In response to this safety concern, Jaguar has outlined interim measures for affected vehicle owners to mitigate the risk until a permanent solution is implemented. Owners are advised to park and charge their vehicles outdoors, away from structures, and to limit charging to a maximum of 75% state of charge. These precautions aim to minimize the risk of thermal overload incidents until the necessary repairs are completed.

Notification letters are scheduled to be dispatched to affected owners starting April 26, 2024. The recall process, identified by the National Highway Traffic Safety Administration (NHTSA) campaign number 24V-183, aims to rectify the underlying issue and ensure the safety and peace of mind of Jaguar I-Pace owners.

It’s imperative for owners of 2019 Jaguar I-Pace vehicles to heed this safety warning and comply with the manufacturer’s instructions promptly. Failure to address this issue in a timely manner could potentially lead to catastrophic consequences. Additionally, owners are encouraged to stay informed about further developments regarding the recall and to take appropriate action as advised by Jaguar and regulatory authorities.

NOTE: This recent safety recall, identified by NHTSA Recall Number 24V-183, is not the first instance where concerns regarding the same problem have been raised. Previous recalls, such as, NHTSA Recall Numbers 24V-085, 23V-709, and 23V-369, have also addressed issues related to thermal overload and potential fire hazards in Jaguar I-Pace vehicles. These recalls underscore the seriousness of the underlying technical issues and the manufacturer’s ongoing efforts to rectify them. Owners should be vigilant and proactive in responding to these recalls to ensure the safety and integrity of their vehicles.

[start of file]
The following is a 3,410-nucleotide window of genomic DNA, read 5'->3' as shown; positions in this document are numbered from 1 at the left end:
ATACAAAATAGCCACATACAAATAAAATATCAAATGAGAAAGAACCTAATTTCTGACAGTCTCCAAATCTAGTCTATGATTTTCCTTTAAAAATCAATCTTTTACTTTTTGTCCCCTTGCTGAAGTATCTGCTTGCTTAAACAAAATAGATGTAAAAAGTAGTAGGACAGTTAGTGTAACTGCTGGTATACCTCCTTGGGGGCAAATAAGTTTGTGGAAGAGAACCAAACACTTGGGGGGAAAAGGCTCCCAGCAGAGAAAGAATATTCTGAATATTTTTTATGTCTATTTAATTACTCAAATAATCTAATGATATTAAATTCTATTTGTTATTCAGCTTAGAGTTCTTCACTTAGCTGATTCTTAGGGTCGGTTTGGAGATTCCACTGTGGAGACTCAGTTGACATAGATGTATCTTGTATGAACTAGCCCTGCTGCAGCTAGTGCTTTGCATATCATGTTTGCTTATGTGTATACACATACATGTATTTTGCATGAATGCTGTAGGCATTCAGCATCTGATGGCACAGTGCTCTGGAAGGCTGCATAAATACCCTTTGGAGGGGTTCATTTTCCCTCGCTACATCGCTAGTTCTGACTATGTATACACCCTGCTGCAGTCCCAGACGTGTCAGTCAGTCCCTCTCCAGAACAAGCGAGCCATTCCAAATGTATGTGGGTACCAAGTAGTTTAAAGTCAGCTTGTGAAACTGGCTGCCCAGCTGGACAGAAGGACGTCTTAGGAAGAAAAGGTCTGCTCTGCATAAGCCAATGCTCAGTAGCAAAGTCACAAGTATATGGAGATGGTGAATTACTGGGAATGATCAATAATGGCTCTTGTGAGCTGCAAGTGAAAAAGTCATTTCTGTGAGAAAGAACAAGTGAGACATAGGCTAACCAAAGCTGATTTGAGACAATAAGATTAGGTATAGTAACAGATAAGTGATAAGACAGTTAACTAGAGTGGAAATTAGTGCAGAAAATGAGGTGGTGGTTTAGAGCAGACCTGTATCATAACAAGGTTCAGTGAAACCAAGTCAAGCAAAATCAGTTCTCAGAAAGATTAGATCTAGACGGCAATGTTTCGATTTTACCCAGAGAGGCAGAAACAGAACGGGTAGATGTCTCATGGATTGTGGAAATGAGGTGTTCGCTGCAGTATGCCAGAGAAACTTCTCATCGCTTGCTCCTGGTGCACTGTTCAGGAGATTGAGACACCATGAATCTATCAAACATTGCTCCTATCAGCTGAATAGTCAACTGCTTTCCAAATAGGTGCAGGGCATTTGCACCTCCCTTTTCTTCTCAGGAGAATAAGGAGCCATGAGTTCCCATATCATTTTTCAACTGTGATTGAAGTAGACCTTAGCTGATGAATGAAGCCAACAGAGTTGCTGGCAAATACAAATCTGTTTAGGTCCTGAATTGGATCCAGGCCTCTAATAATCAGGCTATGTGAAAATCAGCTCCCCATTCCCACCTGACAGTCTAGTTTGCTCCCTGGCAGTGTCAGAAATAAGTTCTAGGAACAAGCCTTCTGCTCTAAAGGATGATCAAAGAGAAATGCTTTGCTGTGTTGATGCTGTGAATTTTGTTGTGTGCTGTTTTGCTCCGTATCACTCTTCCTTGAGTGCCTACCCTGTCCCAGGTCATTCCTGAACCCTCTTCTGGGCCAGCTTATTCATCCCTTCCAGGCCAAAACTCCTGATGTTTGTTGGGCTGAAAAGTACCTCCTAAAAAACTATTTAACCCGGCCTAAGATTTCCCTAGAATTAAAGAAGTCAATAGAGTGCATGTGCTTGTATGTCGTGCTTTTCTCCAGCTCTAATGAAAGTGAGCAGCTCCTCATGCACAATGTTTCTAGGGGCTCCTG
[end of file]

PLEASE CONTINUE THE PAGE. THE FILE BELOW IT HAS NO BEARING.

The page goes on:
The Volkswagen Group of America, operating under its Audi brand, has recently identified a critical issue in a range of its electric vehicle models. This issue revolves around the charging system, specifically the high-voltage battery modules, raising concerns about potential overheating and fire safety risks.

Affected Models

The problem affects several Audi models between 2019 and 2024, including the RS e-tron GT, e-tron GT, Q4 e-tron Sportback, Q4 e-tron, Audi A8, e-tron Quattro, e-tron Sportback Quattro, Q5, and A7.

Overheating High-Voltage Battery Modules

The central issue lies in the high-voltage battery modules, which are prone to overheating. This has been especially evident when charging with the industrial 220V/240V plug at a current of 40 amperes. Crucially, Investigations revealed that the charging equipment itself was not at fault. Instead, the issue often stemmed from household power outlets and wiring incapable of handling the required current, leading to overheating of the home infrastructure.

Initial Discovery and Response

The issue first came to light in April 2020, following a fire incident outside the U.S. Audi collaborated with their high-voltage battery supplier, LG Energy Solutions, to investigate. By mid-2023, a noticeable increase in thermal events led to a deeper examination. Despite a service campaign in April 2022 that included a software update for cell module balancing, issues persisted.

Recall and Remedial Actions

In response, Audi initiated a voluntary global safety recall, designated 93U9 by Audi and 23V-867 by the NHTSA. The recall includes installing onboard diagnostic software to monitor battery module performance and replacing affected modules as necessary. Interim notification letters are scheduled for February 2024, with a detailed follow-up expected in the third quarter of the same year.